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A Measured Modernity

A new installation explores how artists in 19th- and early 20th-century Japan balanced tradition and Western influence
Sinéad Vilbar, Curator of Japanese Art
June 14, 2017
White Herons in Rain (left), 1910s. Fujii Setsuden (Japanese). 2015.64.2

The July rotation in the Japanese art galleries brings together artworks in a variety of media to tell an integrated narrative of the final days of the Tokugawa shoguns in the 1840s–60s through the pre–World War II era. It celebrates the creativity of Japan’s artists during this time of intense societal change, as many strove to maintain traditional production technologies and subject matter while reorienting themselves to a world in which a new awareness of Western sensibilities joined a strong history of venerating Chinese culture. The rotation provides a cultural counterpoint to the works from the 13th through early 17th centuries in the exhibition Reeds and Geese: Japanese Art from the Collection of George Gund III, on view through September 3.

White Herons in Rain, 1910s (left and right screens). Fujii Setsuden (Japanese, dates unknown). Japan, Meiji period (1868–1912) or Taisho period (1912–26). Pair of six-panel folding screens, ink and color on silk; 169 x 372 cm. John L. Severance Fund, 2015.64

Debuting in the galleries is White Herons in Rain. This pair of screens, acquired in 2015, is an example of modern Japanese painting, or Nihonga, which draws on the style established by Maruyama Okyo (1733–1795). Nihonga developed during the Meiji period (1868–1912) in response to information about European painting and culture that inundated artists in Japan in the late 19th and early 20th centuries. The goal was to reinterpret traditional Japanese styles and formats in order to correct for a perceived lack of relevance to modern sensibilities. In this composition, Kyoto-based artist Fujii Setsuden takes the naturalism of the Maruyama-Shijo school of painting and applies it to his explorations of light and atmosphere in a color palette that borrows from Western Impressionism and Post-Impressionism. Setsuden received a medal at the sixth Japanese Ministry of Education Exhibition in 1912 for another folding screen featuring the theme of birds in rain. His work also earned favorable reviews in Italy during his lifetime.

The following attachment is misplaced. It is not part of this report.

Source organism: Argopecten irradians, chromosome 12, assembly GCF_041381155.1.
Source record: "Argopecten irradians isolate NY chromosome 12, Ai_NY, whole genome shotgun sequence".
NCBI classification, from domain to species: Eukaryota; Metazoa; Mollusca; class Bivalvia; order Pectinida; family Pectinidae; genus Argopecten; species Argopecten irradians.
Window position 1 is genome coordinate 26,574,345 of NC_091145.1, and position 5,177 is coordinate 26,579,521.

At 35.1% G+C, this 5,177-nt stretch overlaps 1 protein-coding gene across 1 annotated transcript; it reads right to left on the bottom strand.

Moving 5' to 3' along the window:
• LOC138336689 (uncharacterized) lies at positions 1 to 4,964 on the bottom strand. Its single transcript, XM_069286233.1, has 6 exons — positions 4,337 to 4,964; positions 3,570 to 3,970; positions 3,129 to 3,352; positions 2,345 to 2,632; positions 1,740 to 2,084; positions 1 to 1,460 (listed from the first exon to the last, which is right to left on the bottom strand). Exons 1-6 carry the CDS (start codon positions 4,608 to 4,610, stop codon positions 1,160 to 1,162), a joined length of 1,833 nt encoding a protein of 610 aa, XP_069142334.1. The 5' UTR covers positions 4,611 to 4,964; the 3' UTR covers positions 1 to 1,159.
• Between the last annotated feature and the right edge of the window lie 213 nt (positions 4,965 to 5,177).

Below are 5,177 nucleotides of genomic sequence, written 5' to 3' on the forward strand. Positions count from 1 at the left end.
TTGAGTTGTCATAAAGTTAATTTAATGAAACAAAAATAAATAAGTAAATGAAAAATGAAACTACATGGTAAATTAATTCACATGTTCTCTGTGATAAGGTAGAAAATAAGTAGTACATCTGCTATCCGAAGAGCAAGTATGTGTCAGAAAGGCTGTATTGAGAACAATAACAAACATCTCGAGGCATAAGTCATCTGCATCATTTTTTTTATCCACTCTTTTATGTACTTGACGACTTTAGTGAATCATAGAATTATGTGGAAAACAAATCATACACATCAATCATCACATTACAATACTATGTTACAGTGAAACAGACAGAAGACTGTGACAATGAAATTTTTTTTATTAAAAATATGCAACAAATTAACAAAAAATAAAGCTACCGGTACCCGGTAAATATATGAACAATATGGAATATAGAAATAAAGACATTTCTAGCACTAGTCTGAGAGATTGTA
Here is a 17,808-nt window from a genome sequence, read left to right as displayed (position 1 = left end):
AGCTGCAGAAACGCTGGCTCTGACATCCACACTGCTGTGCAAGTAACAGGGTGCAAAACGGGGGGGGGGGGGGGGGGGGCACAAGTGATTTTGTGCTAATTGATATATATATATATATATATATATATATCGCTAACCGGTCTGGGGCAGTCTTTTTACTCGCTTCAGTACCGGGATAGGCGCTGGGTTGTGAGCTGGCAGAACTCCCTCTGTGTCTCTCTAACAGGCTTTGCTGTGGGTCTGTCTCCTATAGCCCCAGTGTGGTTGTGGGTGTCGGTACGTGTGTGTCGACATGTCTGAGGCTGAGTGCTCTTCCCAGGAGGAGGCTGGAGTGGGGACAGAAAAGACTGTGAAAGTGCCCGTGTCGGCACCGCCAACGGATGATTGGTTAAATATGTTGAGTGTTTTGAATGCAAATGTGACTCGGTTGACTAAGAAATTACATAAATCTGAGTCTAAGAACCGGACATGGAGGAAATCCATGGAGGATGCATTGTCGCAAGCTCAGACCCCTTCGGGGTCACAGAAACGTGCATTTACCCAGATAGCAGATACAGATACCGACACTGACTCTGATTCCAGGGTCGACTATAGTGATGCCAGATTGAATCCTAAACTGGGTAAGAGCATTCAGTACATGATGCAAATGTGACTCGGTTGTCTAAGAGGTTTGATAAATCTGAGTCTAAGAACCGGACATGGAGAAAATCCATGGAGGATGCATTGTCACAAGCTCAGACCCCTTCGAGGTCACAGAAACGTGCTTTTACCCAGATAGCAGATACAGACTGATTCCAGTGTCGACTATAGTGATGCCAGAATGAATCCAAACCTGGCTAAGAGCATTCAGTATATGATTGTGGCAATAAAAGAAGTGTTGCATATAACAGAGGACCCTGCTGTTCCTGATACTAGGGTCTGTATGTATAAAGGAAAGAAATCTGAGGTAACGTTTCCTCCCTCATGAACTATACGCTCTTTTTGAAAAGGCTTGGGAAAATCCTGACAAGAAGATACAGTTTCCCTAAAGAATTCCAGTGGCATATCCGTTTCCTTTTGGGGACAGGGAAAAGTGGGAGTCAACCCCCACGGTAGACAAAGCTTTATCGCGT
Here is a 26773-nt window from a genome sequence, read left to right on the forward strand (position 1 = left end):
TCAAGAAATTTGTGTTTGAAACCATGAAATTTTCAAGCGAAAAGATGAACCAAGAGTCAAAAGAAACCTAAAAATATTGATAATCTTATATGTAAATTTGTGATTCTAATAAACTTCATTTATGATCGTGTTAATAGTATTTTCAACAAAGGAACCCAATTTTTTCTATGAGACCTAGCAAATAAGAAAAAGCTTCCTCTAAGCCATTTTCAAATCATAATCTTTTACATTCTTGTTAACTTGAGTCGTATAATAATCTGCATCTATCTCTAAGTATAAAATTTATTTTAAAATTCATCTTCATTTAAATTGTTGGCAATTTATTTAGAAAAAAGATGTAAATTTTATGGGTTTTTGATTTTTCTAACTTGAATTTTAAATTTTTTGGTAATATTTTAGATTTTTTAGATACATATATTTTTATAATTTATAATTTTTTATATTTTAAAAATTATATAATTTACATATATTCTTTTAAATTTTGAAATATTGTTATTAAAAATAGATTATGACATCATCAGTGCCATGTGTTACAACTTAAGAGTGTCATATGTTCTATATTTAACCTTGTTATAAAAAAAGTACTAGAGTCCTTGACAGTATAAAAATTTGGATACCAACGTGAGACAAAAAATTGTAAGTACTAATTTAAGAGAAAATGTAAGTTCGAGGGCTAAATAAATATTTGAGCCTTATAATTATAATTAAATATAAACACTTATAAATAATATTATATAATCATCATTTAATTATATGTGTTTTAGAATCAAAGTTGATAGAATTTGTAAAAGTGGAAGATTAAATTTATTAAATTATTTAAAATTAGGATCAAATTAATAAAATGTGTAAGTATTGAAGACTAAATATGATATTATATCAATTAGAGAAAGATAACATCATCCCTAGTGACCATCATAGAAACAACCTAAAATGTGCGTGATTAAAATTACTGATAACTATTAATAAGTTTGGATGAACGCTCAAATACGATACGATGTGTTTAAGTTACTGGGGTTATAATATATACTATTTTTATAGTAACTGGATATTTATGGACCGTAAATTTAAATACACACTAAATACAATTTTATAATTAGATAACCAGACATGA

Works from the permanent collection will be joined by a special selection of Meiji period (1868–1912) and Taisho period (1912–1926) porcelains on loan to the museum from the James and Christine Heusinger Collection. Featured are works by the Kyoto-based artist Seifu Yohei III (1851–1914) and the Kanto transplant Miyagawa Kozan I (1842–1916), who were the first and second ceramicists, respectively, to be appointed as Imperial Household Artists under a system introduced by the Meiji government in 1890. 

A Chat by the Flowers (Secrets), 1906. From the series Scenes of the Four Seasons. Yamamoto Shoun (Japanese, 1870–1965). Meiji period (1868–1912). Woodblock print, ink and color on paper; 20.3 x 30 cm. Gift of Frederick, Tina, and Zoe Zwegat, 2004.227

On view July 15, 2017–January 8, 2018, Kelvin and Eleanor Smith Foundation Japanese Art Galleries (235a–b)